Categories
Architecture

Database Spotlight: Application Registry Service DB

Unlike other databases that SharePoint 2010 creates, the Application Registry Service Database is actually included in the mix for backward compatibility of SharePoint Server 2007 Business Data Catalog connection information and other information pertinent to the BDC API.

By default, the database name is “Application_Registry_Service_DB_<GUID>”.  I’m not quite certain why, but I’m not so much a fan of the out of the box naming of databases with a GUID appended to the end – though I guess it does ensure that you’re never going to inadvertently create one on the fly that has the same name as others.

Similar to the BDC, the Application Registry Service database is read-heavy since there isn’t any writing done with the BDC Smile. And though the services architecture is a bit more broken out, you can only have a single Application Registry Service per farm, which means that you can only have a single database associated with your farm, which in turn means get ready to watch it grow should you be migrating several BDCs into your farm while you prep them for conversion to Business Connectivity Services candidates.

Fortunately for scalability purposes, it is possible to mirror this database within a farm to ensure availability of data for the BDCs to operate, however it’s not possible to mirror the database or use log shipping to mirror the database onto another SQL instance. Perhaps keeping a backup handy would be helpful should the data become corrupted or your server’s SAN melt.

A visualization of the tables and associated columns is depicted here:

Application_Registry_Service_DB_GUID

If you’re wondering what the tables and their associated columns look like for the Application Registry, then look no further as they are as follows:

Application_Registry_Service_DB_GUID
  AR_Action
    EntityId
    Icon
    Id
    IsDisplayed
    IsOpenedInNewWindow
    Position
    Url
 
AR_ActionParameter
    ActionId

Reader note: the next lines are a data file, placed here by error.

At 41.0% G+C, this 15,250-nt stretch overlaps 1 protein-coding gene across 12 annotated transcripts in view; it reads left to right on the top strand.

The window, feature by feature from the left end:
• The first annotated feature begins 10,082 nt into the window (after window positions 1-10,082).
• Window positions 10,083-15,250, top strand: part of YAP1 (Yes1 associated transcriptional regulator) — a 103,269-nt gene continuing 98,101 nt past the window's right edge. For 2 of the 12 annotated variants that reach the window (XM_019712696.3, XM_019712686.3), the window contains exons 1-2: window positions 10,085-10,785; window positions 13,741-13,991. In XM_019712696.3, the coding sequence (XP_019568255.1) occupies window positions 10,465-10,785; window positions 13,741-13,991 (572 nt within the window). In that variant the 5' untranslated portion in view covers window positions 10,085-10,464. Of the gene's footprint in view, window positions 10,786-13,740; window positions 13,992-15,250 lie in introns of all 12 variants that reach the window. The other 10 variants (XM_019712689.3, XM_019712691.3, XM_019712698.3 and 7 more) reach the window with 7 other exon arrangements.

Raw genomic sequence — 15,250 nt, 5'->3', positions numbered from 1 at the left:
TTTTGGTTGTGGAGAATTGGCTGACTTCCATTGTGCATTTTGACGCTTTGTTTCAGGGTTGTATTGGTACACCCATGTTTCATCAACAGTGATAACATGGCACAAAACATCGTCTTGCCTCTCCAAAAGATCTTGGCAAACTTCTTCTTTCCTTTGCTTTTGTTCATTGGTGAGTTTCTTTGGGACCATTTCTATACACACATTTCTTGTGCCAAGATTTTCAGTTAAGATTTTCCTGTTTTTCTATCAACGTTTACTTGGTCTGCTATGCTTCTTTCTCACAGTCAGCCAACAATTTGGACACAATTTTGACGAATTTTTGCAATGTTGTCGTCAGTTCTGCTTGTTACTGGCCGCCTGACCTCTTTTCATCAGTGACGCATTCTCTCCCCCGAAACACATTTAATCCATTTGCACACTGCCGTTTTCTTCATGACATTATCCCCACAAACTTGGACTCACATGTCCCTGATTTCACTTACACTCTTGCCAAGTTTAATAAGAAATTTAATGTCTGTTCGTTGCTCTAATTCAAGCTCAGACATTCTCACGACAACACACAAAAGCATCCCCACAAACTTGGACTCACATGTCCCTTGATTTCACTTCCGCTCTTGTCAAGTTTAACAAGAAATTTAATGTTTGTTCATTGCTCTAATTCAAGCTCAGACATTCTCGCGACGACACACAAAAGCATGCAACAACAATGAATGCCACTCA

Id
    Index
 
AR_AdminLocks
    Id
    LockId
  AR_ApplicationRegistry
    Id
  AR_Association
    Id
  AR_AssociationMember
    AssociationId
    EntityId
    EntityRole
    Id
  AR_CacheCounters
    MetadataObjectType
    ObjectCacheCounter
    RelationshipCacheCounter
  AR_Class
    Id
    SystemId
  AR_DefaultValue
    Id
    MethodInstanceId
    TypeDescriptorId
    Value
  AR_Entity
    EstimatedInstanceCount
    Id
  AR_ExternalAssociation
    Id
    MappingTableName
    SourceEntityId
    TargetEntityId
  AR_FilterDescriptor
    Id
    MethodId
    TypeName
  AR_Identifier
    EntityId
    Id
    OrdinalNumber
    TypeName
  AR_LocalizedName
    Id
    LCID
    LocalizedName
    MetadataObjectId
  AR_MetadataObject
    Id
    IsCached
    Name
    Version
  AR_MetadataObjectSecurity
    DisplayName
    Id
    IdentityName
    MetadataObjectId
    RawSid
    Rights
  AR_Method
    ClassId
    Id
    IsStatic
  AR_MethodInstance
    Id
    MethodId
    ReturnTypeDescriptorId
    Type
  AR_Parameter
    Direction
    Id
    MethodId
    OrdinalNumber
    TypeReflectorTypeName
 
AR_Property
    Id
    MetadataObjectId
    Name
    Value
 
AR_System
    ConnectionFactoryTypeName
    Id
    SystemEntityTypeName
    SystemUtilityTypeName
 
AR_SystemData
    Data
    Id
    Length
    Name
    SystemId
 
AR_SystemInstance
    Id
    SystemId
 
AR_TypeDescriptor
    ContainsFilterDescriptor
    ContainsIdentifier
    FilterDescriptorId
    Id
    IdentifierId
    InterpretedTypeName
    IsCollection
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;   ParameterId
    ParentTypeDescriptorId
    TypeName

A downloadable copy of the Map in PDF format is available here.

Categories
Architecture

SharePoint 2010 Database Names

While SharePoint Server 2010 has several enhancements for Administrators including such capabilities of an offline database restoring a list item or document, there are still some curiosities that I’ve got as to the planning of the underlying system.

For instance, it would seem that for such a refined product with so many enhancements that items such as the underlying databases might follow a naming convention of some sort. For a standard SharePoint Server 2010 Enterprise edition installation, out of the box you’ll have the following databases:

Application_Registry_Service_DB_GUID
Bdc_Service_DB_GUID
Managed Metadata Service_GUID
PerformancePoint Service Application_GUID
Search_Service_Application_CrawlStoreDB_GUID
Search_Service_Application_DB
Search_Service_Application_PropertyStoreDB_GUID
Secure_Store_Service_DB_GUID
SharePoint_AdminContent_GUID
SharePoint_Config
StateService_GUID
User Profile Service Application_ProfileDB_GUID
User Profile Service Application_SocialDB_GUID
User Profile Service Application_SyncDB_GUID
WebAnalyticsServiceApplication_ReportingDB_GUID
WebAnalyticsServiceApplication_StagingDB_GUID
WordAutomationServices_GUID
WSS_Content
WSS_Logging

As you can see, the naming convention seems to vary dependent on the team within the product group that was developing the capability, feature set or workload.  For instance, some of the databases include an “_DB"_” and other times the database name has a concatenation of the “DB”.  Further, it’s interesting in seeing how they delineate words, in some instances using spaces, others underscores and others just capitalization of letters to delineate the database.

Interesting that it wasn’t polished to be uniform eh?